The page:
• Article 16.3: The family is the natural and fundamental group unit of society and it’s entitled to protection by society and the state.
  • Article 18: Everyone has the right to freedom of thought, conscience and religion: this right includes freedom to change religion or belief, and freedom to manifest religion or belief, individually and collectively, both in public or private, teaching, practice, worship and observance.
  • Article 19: Everyone has the right to freedom of opinion and expression: this right includes freedom to hold opinions without interference and to seek their opinions, receive and impart information and ideas through any media and regardless of frontiers, by any means of expression.
  • Article 22: Everyone, as a member of society, has the right to social security and realization, through national effort and international cooperation in view of the organization and resources of each State, of the economic social and cultural rights indispensable for his dignity and the free development of his personality.
  • Article 23.3: Everyone who works has the right to just and favorable remuneration, ensuring for himself and his family an existence worthy of human dignity, and supplemented, if necessary, by other means of social protection.

I am a deserter? I find that description very inappropriate. Knowing that Cuba is a signatory to the Universal Declaration I decided to establish my residence abroad. If Cuba signed these agreements, why, then am I labeled so contemptuously? Why do we have to endure such maltreatment and the violations we are suffering?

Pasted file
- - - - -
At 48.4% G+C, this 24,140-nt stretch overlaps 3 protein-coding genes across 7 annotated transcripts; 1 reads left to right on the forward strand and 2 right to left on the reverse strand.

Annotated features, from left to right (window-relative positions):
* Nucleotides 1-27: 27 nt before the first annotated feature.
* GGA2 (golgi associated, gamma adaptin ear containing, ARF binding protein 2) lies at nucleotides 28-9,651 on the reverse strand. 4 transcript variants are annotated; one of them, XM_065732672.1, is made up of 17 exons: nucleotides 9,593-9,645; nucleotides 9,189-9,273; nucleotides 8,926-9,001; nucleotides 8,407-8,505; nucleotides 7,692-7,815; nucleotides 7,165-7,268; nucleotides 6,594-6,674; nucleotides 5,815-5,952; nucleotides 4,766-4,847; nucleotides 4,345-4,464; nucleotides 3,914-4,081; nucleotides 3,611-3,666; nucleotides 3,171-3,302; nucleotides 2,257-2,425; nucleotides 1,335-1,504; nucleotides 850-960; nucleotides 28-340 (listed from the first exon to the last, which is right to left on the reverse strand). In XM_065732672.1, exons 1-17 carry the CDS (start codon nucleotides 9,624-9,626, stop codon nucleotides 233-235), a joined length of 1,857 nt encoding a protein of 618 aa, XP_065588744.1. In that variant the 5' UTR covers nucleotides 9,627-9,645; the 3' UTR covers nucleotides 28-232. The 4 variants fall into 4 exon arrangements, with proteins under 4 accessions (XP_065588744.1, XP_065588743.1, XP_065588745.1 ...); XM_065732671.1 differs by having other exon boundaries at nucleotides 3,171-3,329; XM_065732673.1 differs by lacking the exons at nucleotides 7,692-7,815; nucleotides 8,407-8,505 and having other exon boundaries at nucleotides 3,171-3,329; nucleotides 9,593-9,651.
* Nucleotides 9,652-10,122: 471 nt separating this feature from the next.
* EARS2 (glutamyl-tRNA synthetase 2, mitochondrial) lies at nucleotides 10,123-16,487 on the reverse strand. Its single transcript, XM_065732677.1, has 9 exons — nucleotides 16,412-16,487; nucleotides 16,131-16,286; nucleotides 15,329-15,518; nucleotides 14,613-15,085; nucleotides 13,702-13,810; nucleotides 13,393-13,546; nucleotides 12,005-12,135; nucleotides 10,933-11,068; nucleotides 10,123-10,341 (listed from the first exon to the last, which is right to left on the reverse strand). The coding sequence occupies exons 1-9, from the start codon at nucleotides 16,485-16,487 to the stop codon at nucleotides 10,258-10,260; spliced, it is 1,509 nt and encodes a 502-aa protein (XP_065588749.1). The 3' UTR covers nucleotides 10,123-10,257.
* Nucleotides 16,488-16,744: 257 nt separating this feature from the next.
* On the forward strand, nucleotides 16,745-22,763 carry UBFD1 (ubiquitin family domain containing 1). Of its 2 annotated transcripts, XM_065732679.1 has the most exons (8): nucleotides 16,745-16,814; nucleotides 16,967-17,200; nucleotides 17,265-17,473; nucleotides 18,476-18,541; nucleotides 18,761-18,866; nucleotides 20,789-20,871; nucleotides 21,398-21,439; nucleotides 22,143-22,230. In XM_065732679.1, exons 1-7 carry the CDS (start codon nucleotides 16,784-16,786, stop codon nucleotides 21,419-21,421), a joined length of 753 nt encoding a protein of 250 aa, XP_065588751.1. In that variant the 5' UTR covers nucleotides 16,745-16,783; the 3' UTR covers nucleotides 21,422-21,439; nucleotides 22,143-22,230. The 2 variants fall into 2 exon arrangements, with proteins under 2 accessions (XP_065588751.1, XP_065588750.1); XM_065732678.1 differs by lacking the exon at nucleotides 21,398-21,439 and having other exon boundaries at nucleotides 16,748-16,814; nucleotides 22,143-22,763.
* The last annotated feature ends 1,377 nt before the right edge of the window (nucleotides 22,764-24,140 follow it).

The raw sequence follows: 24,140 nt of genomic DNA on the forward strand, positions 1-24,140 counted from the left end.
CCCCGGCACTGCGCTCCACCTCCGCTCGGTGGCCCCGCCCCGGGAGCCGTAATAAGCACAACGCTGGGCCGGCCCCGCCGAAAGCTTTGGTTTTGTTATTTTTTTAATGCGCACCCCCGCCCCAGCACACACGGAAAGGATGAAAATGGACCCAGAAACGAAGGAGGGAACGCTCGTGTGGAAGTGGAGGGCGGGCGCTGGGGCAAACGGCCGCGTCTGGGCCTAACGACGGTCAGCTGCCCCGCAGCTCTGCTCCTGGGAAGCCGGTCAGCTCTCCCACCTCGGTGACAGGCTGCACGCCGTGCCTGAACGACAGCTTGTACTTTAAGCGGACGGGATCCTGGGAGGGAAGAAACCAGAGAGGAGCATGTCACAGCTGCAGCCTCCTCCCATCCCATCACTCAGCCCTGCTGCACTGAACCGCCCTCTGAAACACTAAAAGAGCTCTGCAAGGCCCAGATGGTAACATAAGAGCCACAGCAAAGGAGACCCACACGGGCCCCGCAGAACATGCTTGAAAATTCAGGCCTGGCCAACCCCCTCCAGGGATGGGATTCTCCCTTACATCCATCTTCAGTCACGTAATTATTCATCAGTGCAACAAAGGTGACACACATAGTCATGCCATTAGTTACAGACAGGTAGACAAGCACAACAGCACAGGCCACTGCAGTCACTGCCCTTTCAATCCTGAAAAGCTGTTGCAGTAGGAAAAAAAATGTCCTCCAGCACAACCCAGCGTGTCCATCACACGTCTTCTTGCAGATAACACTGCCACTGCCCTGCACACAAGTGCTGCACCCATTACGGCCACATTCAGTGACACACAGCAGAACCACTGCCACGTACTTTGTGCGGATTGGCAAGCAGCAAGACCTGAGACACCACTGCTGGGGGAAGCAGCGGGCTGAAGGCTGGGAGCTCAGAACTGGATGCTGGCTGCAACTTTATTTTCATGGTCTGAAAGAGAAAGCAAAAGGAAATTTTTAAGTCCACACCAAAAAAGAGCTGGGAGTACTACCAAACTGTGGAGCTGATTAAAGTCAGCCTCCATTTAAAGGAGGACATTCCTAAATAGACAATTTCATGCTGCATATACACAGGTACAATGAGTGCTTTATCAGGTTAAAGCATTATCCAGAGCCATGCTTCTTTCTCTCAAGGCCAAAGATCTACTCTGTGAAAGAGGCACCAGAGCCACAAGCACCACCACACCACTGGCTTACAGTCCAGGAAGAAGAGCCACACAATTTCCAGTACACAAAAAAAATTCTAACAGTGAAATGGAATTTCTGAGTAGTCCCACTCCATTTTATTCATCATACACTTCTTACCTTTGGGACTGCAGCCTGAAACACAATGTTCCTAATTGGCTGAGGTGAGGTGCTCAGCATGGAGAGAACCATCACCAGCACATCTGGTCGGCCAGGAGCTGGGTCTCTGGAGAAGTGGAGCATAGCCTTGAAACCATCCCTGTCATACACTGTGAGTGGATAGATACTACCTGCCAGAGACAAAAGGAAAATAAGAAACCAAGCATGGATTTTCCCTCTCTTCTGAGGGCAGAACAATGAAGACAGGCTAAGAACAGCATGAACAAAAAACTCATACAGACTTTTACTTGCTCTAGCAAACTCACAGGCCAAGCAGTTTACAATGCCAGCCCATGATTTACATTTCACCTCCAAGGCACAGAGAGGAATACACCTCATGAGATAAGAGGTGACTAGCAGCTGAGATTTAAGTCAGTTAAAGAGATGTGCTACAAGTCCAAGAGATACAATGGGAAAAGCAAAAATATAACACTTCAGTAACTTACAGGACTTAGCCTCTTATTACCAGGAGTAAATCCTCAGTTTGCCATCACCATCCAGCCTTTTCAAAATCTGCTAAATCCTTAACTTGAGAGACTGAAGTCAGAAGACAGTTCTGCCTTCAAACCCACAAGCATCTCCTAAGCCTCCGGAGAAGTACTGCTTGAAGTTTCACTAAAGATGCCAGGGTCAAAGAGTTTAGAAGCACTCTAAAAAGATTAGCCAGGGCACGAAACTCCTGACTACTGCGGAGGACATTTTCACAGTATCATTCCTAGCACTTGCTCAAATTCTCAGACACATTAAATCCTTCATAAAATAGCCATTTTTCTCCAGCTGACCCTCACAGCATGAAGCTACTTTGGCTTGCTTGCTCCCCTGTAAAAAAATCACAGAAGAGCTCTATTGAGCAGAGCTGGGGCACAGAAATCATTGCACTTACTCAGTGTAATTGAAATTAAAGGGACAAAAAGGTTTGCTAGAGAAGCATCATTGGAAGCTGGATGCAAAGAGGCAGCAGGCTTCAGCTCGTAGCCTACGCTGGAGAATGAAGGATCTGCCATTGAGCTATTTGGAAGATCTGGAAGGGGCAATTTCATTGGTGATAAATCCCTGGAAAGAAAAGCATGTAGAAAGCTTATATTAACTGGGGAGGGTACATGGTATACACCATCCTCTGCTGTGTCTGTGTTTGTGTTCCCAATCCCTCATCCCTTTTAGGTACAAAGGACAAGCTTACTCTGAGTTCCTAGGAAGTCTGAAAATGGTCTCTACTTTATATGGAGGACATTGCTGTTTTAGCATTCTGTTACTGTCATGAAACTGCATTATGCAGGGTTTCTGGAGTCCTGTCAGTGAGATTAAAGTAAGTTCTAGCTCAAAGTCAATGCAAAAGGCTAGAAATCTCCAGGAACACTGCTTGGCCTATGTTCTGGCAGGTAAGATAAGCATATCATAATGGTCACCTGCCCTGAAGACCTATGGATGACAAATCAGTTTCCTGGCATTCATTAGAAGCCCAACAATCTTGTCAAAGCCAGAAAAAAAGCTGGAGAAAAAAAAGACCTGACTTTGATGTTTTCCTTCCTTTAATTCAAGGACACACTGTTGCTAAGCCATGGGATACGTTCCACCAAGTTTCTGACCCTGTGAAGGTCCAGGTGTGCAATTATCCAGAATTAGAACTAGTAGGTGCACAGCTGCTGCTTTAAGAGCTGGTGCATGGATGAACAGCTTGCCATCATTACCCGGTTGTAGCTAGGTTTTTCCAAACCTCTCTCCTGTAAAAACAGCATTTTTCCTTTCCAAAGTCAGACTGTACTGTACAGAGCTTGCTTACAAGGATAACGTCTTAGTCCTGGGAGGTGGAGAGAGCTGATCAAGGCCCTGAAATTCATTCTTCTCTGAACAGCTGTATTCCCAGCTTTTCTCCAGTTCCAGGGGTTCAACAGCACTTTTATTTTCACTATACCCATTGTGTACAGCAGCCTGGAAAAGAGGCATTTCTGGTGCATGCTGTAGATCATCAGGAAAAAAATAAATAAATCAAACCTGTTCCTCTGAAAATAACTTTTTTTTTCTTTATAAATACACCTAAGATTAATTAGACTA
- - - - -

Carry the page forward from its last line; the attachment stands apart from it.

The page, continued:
Is it that, in Cuba, the resolutions dictated by a Ministry are above the constitution and the RIGHTS (recognized by Cuba) under which life is organized in the civilized world? I have not betrayed anyone. I am not a worm. Thinking differently is not a crime, it’s a right. If I am a Cuban citizen, why then do I need an entry permit? Why could I not attend my mother’s funeral? How is it possible for you to deny my humanitarian entry permit to visit my elderly and ailing father, or to cry on my mother’s grave, dead for over a year?

I don’t understand how the world’s most “heinous and ruthless” government (the US, according to you) has authorized René González, hero and convicted spy, to visit his sick brother in Cuba under conditional freedom, but you, “the paradigm of human rights” will not allow me to see my father?

I have not committed any act of aggression against Cuba. I just wanted to provide our family and my parents the essential resources which I could not acquire while earning a token salary, the token salary of almost 12 million Cubans for 54 years of post-revolution.

I believe that political issues should not be mixed with those that are purely humanitarian. I think you have established a regime so inflexible and callous that you have forgotten the real HUMAN reasons the Revolution took place. In order to maintain power at all costs, you have betrayed yourselves and, worse yet, you have betrayed our people. You are like Saturn, devouring his own children, and your destination is the same as all totalitarian regimes: disappearance. Look at yourself in Libya’s, Syria’s or Egypt’s mirror. Why are you waiting to change? Can’t you see that the people are suffering, needing, and in the thrones of death? You have created a monster that is devouring and choking us, but worse than that is that you lost control of your own Frankenstein.

Our plea is the same. History will absolve us…. from you.

Most disappointed with the world, and praying to our lord Jesus Christ for a better Cuba, in your absence:

Dr. Rafael Ángel González Pupo

Translated by Norma Whiting

April 13 2012